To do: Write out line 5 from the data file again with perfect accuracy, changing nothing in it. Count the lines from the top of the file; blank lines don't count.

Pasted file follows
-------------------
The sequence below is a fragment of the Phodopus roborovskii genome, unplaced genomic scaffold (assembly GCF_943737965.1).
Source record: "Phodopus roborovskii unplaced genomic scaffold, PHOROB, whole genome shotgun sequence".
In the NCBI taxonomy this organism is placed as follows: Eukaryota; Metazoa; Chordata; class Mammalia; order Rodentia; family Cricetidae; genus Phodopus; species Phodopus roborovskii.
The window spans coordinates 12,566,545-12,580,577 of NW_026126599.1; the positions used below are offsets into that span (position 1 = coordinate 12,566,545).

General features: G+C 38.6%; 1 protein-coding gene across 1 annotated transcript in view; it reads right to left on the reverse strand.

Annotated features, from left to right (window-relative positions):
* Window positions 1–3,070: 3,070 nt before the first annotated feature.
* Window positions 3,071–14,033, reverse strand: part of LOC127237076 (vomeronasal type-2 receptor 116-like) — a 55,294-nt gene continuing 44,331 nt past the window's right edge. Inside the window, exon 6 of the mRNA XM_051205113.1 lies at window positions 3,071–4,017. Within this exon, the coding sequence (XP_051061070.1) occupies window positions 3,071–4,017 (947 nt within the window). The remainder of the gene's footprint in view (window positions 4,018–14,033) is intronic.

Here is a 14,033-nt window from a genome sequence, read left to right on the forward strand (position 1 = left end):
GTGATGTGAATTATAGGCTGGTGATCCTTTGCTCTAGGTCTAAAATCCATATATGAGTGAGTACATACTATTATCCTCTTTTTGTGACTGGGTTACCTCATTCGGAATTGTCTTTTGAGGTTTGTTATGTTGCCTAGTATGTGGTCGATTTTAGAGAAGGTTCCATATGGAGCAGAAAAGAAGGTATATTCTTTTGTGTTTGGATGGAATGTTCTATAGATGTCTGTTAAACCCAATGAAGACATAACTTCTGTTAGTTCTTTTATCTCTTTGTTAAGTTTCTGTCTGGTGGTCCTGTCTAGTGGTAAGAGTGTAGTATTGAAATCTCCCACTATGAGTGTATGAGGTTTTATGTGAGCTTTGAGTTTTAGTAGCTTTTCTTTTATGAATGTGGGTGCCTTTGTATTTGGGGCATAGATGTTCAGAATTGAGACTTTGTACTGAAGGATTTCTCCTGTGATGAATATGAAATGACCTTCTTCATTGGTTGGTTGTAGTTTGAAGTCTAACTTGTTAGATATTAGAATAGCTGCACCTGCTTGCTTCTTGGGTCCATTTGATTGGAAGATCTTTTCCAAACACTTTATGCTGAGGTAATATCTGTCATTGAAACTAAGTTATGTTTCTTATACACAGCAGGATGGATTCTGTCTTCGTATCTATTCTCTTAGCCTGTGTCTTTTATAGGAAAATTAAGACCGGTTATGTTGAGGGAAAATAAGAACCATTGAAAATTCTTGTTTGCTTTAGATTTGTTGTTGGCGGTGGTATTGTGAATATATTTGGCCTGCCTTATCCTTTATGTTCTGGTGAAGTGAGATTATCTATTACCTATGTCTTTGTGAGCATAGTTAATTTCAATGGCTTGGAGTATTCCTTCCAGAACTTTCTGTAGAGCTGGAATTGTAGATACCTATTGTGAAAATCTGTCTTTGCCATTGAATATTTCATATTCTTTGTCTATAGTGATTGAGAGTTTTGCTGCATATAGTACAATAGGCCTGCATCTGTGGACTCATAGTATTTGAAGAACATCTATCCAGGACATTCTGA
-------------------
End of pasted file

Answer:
General features: G+C 38.6%; 1 protein-coding gene across 1 annotated transcript in view; it reads right to left on the reverse strand.